Destruction of their aquatic habitats and even more subtle alterations of the forest cover around their wetland breeding sites can also negatively affect the breeding potentials and survival of these frogs.

H. crucifer Photo by USGS (Public Domain)

Hibernation is even a dangerous time for the peepers! While they are hibernating under soil and leaf litter, in and under rotting logs, and even under rocks, they are often exposed to sub-freezing temperatures. They are able to survive these freezing events by generating large quantities of blood glucose from their livers. This sugar (like we have seen in wood frogs and tree frogs) acts as a natural anti-freeze in their blood and other body fluids. Survival during these sub-freezing events is inversely related to the duration of the exposure (85% of the frogs survive after three days of freezing, about 50% survive after seven days of freezing, and 0% survive after twenty-eight days of freezing). While in hibernation, the peepers may also be preyed upon especially by small mammals active in the subnivian space beneath the snow cover. Shrews in particular readily consume the inactive, hibernating frogs. Long, cold winters, then, via extended lethal freezing and increased predation opportunities can have significant impacts on the population of this important sign of spring!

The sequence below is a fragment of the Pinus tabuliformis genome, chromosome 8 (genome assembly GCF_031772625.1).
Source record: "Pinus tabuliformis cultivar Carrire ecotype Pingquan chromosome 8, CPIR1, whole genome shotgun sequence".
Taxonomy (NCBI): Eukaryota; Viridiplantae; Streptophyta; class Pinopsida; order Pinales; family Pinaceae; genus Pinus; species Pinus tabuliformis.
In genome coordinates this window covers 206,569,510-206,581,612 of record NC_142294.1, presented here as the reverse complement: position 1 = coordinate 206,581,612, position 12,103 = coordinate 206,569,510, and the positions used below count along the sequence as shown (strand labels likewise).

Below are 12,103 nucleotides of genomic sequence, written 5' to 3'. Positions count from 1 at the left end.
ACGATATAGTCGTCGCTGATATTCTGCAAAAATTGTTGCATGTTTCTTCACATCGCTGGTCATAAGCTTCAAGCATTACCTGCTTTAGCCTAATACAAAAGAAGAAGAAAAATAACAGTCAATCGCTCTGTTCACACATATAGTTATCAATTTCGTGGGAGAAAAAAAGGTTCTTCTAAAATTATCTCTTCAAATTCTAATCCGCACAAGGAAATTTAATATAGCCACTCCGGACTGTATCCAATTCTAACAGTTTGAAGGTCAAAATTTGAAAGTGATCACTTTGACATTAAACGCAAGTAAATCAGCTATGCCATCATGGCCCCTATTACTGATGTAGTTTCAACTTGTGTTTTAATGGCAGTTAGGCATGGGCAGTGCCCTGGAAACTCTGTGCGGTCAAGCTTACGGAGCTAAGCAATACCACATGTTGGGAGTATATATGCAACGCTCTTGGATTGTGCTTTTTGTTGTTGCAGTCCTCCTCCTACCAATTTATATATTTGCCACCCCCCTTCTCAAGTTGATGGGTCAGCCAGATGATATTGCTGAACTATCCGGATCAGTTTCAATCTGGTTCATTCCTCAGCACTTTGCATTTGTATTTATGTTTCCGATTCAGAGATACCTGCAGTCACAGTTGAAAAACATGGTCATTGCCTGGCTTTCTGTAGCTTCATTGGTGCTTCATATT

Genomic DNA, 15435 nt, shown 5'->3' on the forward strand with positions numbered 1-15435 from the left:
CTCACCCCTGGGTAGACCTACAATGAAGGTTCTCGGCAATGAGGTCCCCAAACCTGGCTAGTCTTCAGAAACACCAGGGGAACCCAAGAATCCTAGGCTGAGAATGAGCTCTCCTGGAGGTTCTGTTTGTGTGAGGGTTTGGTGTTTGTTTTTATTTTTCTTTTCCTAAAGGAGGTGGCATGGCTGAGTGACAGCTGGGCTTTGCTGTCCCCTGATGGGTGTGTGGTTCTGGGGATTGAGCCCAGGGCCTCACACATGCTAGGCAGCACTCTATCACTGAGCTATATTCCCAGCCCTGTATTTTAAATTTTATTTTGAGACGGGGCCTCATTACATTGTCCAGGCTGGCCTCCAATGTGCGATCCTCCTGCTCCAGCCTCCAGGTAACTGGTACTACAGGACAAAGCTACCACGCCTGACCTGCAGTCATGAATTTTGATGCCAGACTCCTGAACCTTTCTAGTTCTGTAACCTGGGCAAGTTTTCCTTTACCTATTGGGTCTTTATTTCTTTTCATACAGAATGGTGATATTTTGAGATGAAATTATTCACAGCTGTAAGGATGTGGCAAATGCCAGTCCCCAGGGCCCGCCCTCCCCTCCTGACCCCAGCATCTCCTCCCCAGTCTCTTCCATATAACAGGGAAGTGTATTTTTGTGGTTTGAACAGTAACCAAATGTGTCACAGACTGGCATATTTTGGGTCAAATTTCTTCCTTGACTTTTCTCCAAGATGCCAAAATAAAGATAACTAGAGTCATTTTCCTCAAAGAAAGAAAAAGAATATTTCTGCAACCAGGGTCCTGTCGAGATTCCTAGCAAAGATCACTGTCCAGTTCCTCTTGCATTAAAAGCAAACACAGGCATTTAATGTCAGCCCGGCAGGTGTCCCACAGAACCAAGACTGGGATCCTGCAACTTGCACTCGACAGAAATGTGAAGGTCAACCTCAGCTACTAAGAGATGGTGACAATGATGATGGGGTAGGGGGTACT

All of this tells me that it is very hard to be a small frog!

I am at this writing still waiting for the first sound of this spring’s peepers! If anyone has heard them already, please let me know. Let’s get this Spring going!

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2 Responses to Signs of Spring 9: Peepers!

  1. Doug says:

    I think I have some in York County!! I lived on our farm more than 40 years and never seen them! I saw one a month ago, thought is was a baby frog/toad. But I just saw another in a different area of the farm. Both were only the size of my pinky finger nail!

  2. Cody says:

    I live along a back channel of the Allegheny River in Tionesta, PA. I heard the peepers eartly this year, in the last week of February. I’d never heard them that early before. They disappeared again for a while in that cold snap in March, but are now back at it again steadily. Last night, I caught myself being complacent and ignoring them, but quickly reminded myself how happy I was to hear them a few weeks ago and how I’ll miss them a few short weeks from now.